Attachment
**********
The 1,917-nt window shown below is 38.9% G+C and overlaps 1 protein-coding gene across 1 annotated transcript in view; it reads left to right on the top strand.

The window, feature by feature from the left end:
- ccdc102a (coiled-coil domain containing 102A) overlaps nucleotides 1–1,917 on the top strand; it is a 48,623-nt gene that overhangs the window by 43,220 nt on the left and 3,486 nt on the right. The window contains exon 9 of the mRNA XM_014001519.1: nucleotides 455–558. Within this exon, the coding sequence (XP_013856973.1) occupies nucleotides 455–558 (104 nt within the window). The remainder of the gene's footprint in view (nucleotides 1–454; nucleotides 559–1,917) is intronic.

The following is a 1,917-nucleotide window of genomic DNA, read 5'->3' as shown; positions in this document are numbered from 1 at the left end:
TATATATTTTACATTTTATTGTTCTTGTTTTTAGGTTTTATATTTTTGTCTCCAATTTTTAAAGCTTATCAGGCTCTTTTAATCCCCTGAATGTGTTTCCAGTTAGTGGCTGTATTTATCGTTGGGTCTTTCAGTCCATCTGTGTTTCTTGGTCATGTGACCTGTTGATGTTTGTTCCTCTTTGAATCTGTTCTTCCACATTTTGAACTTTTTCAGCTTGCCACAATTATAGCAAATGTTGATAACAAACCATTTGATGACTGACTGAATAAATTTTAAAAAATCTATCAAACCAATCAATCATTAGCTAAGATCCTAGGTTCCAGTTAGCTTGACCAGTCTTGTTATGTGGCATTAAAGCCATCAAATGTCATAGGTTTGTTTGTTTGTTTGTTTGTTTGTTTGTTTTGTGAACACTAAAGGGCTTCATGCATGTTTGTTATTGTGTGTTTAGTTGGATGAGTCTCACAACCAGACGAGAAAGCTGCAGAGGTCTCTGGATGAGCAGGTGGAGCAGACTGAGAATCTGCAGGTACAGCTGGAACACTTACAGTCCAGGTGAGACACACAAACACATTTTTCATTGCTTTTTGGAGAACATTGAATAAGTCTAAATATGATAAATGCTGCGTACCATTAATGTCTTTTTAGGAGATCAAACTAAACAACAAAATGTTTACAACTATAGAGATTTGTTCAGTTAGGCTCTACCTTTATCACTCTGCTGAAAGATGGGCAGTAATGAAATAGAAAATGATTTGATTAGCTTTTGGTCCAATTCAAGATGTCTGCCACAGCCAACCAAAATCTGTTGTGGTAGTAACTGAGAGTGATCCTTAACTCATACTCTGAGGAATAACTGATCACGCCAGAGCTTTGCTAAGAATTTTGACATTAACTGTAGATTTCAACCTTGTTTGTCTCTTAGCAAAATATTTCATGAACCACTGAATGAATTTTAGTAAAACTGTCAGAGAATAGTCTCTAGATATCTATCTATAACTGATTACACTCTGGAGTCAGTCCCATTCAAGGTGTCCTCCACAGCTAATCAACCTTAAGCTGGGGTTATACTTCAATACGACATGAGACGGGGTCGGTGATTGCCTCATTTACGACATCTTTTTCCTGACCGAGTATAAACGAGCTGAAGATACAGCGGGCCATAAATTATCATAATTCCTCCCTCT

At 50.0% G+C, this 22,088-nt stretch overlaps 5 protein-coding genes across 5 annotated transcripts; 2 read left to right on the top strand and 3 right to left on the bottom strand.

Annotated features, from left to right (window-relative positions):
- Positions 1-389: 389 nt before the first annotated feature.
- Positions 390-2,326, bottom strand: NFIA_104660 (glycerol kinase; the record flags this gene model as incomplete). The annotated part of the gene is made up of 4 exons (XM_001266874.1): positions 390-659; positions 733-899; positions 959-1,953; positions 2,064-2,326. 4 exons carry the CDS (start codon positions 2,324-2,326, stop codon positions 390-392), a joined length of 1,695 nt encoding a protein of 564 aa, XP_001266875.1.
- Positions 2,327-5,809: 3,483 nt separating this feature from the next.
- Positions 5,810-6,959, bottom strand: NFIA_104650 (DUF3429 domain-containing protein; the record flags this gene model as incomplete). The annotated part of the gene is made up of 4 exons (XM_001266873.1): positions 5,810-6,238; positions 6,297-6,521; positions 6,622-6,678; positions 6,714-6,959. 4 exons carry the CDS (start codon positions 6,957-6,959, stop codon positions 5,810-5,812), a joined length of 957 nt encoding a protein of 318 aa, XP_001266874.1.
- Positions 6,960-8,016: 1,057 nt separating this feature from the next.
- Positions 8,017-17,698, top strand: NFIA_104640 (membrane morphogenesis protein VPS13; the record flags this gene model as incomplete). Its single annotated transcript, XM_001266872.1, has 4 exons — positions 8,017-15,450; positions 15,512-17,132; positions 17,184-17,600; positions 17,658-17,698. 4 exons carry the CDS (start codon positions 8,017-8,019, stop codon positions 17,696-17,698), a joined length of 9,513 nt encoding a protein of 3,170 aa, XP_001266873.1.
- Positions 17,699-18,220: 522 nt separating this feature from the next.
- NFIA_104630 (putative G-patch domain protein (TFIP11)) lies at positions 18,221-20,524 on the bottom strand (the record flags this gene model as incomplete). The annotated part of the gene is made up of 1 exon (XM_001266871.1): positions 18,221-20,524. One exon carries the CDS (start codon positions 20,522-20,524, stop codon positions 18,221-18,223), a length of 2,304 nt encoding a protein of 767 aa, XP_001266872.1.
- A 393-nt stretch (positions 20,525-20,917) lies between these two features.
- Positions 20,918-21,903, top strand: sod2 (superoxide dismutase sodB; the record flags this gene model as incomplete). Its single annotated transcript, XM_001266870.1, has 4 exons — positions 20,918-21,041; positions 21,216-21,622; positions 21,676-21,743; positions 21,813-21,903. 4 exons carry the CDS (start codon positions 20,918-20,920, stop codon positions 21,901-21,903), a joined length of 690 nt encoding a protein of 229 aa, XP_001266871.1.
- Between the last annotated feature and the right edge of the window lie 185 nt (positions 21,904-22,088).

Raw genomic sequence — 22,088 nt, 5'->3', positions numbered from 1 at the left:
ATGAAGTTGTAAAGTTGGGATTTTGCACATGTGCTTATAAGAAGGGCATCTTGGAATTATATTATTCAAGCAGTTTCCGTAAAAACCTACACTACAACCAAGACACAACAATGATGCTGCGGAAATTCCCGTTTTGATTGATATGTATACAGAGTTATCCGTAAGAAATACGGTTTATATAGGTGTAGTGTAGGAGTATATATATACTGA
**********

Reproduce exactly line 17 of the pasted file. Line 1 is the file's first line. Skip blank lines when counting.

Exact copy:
- Positions 20,918-21,903, top strand: sod2 (superoxide dismutase sodB; the record flags this gene model as incomplete). Its single annotated transcript, XM_001266870.1, has 4 exons — positions 20,918-21,041; positions 21,216-21,622; positions 21,676-21,743; positions 21,813-21,903. 4 exons carry the CDS (start codon positions 20,918-20,920, stop codon positions 21,901-21,903), a joined length of 690 nt encoding a protein of 229 aa, XP_001266871.1.